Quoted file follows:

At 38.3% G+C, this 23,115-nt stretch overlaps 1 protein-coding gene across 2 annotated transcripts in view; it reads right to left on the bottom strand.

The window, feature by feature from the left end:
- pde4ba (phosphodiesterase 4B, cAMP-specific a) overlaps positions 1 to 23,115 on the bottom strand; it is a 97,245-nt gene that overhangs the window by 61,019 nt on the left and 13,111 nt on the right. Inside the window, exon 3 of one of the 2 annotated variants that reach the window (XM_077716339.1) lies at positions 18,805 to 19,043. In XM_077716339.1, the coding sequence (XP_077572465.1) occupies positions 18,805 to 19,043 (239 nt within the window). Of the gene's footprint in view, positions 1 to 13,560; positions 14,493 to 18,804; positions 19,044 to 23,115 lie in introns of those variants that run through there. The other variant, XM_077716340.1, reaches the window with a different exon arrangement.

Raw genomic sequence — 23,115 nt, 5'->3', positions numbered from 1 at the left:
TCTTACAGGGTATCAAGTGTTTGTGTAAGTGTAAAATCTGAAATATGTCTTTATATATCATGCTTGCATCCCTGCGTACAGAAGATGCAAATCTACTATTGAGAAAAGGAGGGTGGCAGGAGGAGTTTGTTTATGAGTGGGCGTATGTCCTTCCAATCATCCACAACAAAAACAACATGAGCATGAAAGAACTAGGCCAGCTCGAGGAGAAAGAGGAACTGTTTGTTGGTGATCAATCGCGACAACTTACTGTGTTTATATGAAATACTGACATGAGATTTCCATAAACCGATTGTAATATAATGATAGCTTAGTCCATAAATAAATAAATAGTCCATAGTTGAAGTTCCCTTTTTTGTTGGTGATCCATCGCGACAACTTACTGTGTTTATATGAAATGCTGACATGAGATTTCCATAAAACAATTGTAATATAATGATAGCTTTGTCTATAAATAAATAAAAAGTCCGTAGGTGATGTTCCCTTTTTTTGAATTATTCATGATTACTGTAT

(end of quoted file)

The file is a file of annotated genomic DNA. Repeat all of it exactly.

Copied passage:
At 38.3% G+C, this 23,115-nt stretch overlaps 1 protein-coding gene across 2 annotated transcripts in view; it reads right to left on the bottom strand.

The window, feature by feature from the left end:
- pde4ba (phosphodiesterase 4B, cAMP-specific a) overlaps positions 1 to 23,115 on the bottom strand; it is a 97,245-nt gene that overhangs the window by 61,019 nt on the left and 13,111 nt on the right. Inside the window, exon 3 of one of the 2 annotated variants that reach the window (XM_077716339.1) lies at positions 18,805 to 19,043. In XM_077716339.1, the coding sequence (XP_077572465.1) occupies positions 18,805 to 19,043 (239 nt within the window). Of the gene's footprint in view, positions 1 to 13,560; positions 14,493 to 18,804; positions 19,044 to 23,115 lie in introns of those variants that run through there. The other variant, XM_077716340.1, reaches the window with a different exon arrangement.

Raw genomic sequence — 23,115 nt, 5'->3', positions numbered from 1 at the left:
TCTTACAGGGTATCAAGTGTTTGTGTAAGTGTAAAATCTGAAATATGTCTTTATATATCATGCTTGCATCCCTGCGTACAGAAGATGCAAATCTACTATTGAGAAAAGGAGGGTGGCAGGAGGAGTTTGTTTATGAGTGGGCGTATGTCCTTCCAATCATCCACAACAAAAACAACATGAGCATGAAAGAACTAGGCCAGCTCGAGGAGAAAGAGGAACTGTTTGTTGGTGATCAATCGCGACAACTTACTGTGTTTATATGAAATACTGACATGAGATTTCCATAAACCGATTGTAATATAATGATAGCTTAGTCCATAAATAAATAAATAGTCCATAGTTGAAGTTCCCTTTTTTGTTGGTGATCCATCGCGACAACTTACTGTGTTTATATGAAATGCTGACATGAGATTTCCATAAAACAATTGTAATATAATGATAGCTTTGTCTATAAATAAATAAAAAGTCCGTAGGTGATGTTCCCTTTTTTTGAATTATTCATGATTACTGTAT